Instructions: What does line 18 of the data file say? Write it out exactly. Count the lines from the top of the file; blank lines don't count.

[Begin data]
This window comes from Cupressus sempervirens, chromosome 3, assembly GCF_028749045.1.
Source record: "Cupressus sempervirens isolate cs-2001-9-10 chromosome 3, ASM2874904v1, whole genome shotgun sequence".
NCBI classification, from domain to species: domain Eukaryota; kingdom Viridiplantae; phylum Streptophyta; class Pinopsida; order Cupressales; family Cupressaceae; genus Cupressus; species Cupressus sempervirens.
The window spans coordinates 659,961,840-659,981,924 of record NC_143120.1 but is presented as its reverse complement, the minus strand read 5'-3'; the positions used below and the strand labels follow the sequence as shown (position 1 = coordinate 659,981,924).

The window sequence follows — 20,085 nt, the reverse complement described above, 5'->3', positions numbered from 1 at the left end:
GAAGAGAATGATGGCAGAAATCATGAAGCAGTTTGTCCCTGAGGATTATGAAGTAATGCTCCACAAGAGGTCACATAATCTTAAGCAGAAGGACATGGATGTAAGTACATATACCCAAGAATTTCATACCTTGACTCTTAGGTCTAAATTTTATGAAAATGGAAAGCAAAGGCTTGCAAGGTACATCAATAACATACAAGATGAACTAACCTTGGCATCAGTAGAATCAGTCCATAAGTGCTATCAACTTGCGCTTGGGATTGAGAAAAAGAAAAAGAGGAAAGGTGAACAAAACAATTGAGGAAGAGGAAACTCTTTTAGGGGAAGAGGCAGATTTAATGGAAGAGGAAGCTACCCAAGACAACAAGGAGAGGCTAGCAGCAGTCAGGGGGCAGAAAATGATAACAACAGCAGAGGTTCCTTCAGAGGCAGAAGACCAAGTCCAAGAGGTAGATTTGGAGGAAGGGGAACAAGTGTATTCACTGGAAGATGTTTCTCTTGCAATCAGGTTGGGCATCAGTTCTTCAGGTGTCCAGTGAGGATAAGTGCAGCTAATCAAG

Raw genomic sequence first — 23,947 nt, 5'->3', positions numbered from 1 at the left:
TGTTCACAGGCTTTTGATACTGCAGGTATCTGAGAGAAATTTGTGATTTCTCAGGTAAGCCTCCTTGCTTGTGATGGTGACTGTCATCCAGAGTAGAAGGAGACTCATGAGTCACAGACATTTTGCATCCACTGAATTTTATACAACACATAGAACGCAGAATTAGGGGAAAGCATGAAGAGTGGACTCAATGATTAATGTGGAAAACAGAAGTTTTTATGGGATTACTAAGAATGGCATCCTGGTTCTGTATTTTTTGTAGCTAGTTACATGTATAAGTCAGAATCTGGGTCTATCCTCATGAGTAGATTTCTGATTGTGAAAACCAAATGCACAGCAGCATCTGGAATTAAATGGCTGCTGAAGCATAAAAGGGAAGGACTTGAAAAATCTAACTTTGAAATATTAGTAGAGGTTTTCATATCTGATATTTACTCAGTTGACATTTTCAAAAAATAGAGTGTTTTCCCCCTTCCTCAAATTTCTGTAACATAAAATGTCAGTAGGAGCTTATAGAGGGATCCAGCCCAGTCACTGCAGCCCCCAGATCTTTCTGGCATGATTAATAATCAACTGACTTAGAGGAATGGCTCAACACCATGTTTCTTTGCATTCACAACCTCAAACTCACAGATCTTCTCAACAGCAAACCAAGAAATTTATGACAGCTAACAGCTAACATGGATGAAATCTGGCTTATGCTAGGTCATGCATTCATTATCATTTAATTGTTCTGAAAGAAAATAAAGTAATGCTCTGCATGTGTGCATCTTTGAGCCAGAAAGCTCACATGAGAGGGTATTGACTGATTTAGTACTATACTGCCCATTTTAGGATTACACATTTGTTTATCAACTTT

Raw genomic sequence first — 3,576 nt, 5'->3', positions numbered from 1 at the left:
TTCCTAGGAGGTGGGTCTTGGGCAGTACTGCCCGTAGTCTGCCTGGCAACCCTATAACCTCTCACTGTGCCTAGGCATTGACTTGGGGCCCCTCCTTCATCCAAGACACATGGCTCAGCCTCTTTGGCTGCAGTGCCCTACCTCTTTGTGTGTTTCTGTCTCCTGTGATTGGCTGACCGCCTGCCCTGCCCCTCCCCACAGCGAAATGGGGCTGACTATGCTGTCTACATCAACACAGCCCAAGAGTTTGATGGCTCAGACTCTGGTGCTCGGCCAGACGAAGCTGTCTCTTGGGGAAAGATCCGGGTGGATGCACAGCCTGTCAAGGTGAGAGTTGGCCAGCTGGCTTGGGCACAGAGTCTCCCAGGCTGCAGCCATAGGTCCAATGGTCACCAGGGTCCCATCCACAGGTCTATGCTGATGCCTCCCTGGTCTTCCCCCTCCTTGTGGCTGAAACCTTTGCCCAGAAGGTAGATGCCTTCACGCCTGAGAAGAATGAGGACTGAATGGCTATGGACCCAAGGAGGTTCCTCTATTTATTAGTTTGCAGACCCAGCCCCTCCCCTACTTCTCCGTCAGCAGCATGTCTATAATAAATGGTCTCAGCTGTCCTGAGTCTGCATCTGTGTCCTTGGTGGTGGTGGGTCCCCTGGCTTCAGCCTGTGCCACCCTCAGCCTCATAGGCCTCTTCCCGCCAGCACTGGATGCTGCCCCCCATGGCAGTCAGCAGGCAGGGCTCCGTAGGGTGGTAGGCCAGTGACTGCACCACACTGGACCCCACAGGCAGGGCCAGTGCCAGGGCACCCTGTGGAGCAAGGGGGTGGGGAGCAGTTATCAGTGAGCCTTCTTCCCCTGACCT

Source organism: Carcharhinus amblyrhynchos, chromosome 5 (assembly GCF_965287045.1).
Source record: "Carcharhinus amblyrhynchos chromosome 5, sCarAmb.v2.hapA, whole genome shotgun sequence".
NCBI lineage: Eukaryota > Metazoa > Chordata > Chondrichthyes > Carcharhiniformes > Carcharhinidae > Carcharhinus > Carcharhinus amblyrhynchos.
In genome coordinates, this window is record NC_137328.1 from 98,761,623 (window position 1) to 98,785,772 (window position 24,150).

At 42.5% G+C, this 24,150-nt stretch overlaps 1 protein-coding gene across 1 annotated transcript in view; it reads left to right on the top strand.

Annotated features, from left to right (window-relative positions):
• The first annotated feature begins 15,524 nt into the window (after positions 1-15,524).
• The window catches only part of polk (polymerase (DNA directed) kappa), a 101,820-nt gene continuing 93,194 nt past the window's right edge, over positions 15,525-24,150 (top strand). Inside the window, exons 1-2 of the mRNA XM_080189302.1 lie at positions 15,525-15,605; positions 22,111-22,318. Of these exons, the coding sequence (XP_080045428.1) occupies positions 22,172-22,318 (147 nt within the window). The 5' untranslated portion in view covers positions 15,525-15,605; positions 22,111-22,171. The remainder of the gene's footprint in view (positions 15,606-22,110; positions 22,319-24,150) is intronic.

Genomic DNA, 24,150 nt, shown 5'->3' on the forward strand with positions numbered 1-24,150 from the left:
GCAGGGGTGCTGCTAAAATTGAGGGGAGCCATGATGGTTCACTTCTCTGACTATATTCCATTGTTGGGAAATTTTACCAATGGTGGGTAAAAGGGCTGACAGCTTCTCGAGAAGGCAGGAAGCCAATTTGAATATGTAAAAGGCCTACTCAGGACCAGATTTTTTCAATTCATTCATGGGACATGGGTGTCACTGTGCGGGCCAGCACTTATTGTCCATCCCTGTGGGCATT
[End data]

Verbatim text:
• The window catches only part of polk (polymerase (DNA directed) kappa), a 101,820-nt gene continuing 93,194 nt past the window's right edge, over positions 15,525-24,150 (top strand). Inside the window, exons 1-2 of the mRNA XM_080189302.1 lie at positions 15,525-15,605; positions 22,111-22,318. Of these exons, the coding sequence (XP_080045428.1) occupies positions 22,172-22,318 (147 nt within the window). The 5' untranslated portion in view covers positions 15,525-15,605; positions 22,111-22,171. The remainder of the gene's footprint in view (positions 15,606-22,110; positions 22,319-24,150) is intronic.